With merchandise sourced from an online inventory pool of 250,000 items, including everything from $19 Green Tea Kit Kats to a $28,000 Hermès handbag, Fancy.com’s first permanent retail store is focused on exclusivity, collaborations and sneakerheads.
“Retail is art. Retail is entertainment. Online, merchandise is almost endless. In our store, we have to come in here with a point of view,” said Joseph Einhorn, who founded Fancy.com in 2009 as a social network before it evolved into a social-selling marketplace. “We put the brands first. Second is iteration. We have to come in here with a point of view, curation and a unique eye.”
Fancy’s New York store opened on Nolita’s Bond Street on Sunday, with limited-edition AS Roma Football Club tees and exclusive Nike Air Force 1 and Nike Air Max 1 sneakers designed with the hip-hop collective ASAP Mob. The rest of the store is categorized into fashion and accessories, home and tech, with collections of Hermès bags, Yeezy sneakers, rare jerseys, skateboards, phone cases and high-tech speakers rounding out the assortment. On the ground floor of the store is an art gallery, with all art pieces on sale.
The permanent store location comes four years after Fancy first entered physical retail with a series of pop-ups. Not unlike a slew of other online-born brands finding growth potential offline, Fancy used the temporary retail model to test markets and merchandise before investing in a full-time store. It also follows in the footsteps of other online marketplaces that are bringing their digitally native multibrand retail models to physical stores, including The RealReal, ThredUp and Ssense. Fancy.com carries 3,000 brands, making it the most sprawling marketplace of its competitors.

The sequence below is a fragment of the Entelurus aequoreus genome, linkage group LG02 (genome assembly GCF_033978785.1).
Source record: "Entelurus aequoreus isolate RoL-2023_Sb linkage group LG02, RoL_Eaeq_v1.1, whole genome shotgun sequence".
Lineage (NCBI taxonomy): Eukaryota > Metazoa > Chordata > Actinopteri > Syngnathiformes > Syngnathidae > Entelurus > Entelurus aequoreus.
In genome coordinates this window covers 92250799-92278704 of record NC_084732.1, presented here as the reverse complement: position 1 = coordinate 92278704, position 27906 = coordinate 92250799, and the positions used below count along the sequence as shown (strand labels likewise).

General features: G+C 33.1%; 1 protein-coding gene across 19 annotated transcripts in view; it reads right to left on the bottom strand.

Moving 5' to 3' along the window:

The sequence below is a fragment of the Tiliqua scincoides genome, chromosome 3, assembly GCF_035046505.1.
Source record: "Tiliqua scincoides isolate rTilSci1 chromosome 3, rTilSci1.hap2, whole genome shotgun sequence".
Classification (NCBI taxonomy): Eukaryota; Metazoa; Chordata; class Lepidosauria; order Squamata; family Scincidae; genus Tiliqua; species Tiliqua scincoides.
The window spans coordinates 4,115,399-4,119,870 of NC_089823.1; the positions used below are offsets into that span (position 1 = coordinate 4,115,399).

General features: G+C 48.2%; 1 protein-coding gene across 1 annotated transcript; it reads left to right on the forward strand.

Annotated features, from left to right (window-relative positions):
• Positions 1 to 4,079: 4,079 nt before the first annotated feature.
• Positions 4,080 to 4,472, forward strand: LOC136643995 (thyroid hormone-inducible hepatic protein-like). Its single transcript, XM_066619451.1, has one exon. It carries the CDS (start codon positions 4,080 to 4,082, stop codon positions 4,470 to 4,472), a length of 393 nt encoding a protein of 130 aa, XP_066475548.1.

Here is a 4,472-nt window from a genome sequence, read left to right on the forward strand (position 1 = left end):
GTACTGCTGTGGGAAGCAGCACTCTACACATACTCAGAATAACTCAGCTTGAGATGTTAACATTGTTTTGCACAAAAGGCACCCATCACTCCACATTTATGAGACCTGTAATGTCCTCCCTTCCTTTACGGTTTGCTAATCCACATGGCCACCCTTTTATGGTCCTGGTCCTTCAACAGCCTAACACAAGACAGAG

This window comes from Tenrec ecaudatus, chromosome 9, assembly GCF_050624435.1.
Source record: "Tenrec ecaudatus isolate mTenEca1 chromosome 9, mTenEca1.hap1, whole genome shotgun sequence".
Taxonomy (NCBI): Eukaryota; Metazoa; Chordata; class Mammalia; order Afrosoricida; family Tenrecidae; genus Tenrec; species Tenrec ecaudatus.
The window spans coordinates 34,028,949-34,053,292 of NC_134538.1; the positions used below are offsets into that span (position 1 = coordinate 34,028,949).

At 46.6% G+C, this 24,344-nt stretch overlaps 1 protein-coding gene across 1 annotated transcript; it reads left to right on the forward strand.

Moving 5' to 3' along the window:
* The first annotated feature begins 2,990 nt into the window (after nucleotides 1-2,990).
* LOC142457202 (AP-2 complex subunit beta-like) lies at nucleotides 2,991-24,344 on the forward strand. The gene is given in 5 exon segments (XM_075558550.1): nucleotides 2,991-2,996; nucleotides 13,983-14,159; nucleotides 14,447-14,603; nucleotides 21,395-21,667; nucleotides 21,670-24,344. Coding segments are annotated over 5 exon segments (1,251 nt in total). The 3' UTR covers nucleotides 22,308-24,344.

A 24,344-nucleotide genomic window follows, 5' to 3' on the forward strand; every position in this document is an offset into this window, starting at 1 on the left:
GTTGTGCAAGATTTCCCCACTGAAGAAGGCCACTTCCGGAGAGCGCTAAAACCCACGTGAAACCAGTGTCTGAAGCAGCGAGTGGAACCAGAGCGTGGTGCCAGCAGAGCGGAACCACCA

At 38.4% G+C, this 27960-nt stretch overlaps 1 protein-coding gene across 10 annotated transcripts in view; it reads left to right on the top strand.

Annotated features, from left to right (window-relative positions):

Since Fancy is a social-selling marketplace — users can “fancy” (like) items sold by third-party vendors, with 20 percent commission going to Fancy if something sells — opening a long-term store required a single-system platform for managing inventory movement and online-offline sales. Similar to The RealReal, which sells inventory online and in stores simultaneously, Fancy had to build its own technology platform to pull off selling physical merchandise from the same point of sale as its online marketplace. Fancy’s app is its biggest converter, and to date, the company has raised $124 million, including investment from Kering, to keep scaling. Part of what made the business viable online was not taking on any inventory risk: Fancy handles payments, shipping, item authentication and verification, and offers customer data and insight to sellers.
For its store, Fancy had to approach inventory differently. It’s working with a set of sellers to stock physical inventory, and the commission rates will be the same. It will also continue to work with outside collaborators for limited-edition drops and in-store exclusives; Einhorn said the store won’t be taking a seasonal approach to merchandising, but will continue adding new sellers and collections on a regular basis.
“We want this store to have merchandise that no one else has, and to constantly refresh product while supporting artists and small businesses,” said Einhorn.
He added that the company derived its physical retail strategy “playbook” from the string of about 20 or so pop-ups it hosted in alignment with product collaborations and exclusives. Einhorn said it was a learning experience, and that, eventually, he figured out how to make the pop-ups profitable. (The company doesn’t comment otherwise on revenue figures or profitability.) But, the temporary store arose from the need for a consistent in-store experience. Pop-ups may be held up as the new go-to retail strategy for being cost-effective and flexible, but eventually they become less smart of an investment, said Einhorn.
“At a certain point, you get tired of spending time on physical retail and tearing down spaces, and putting down spaces instead of physical merchandise. We reached a point where we’re ready to go to the next level here.”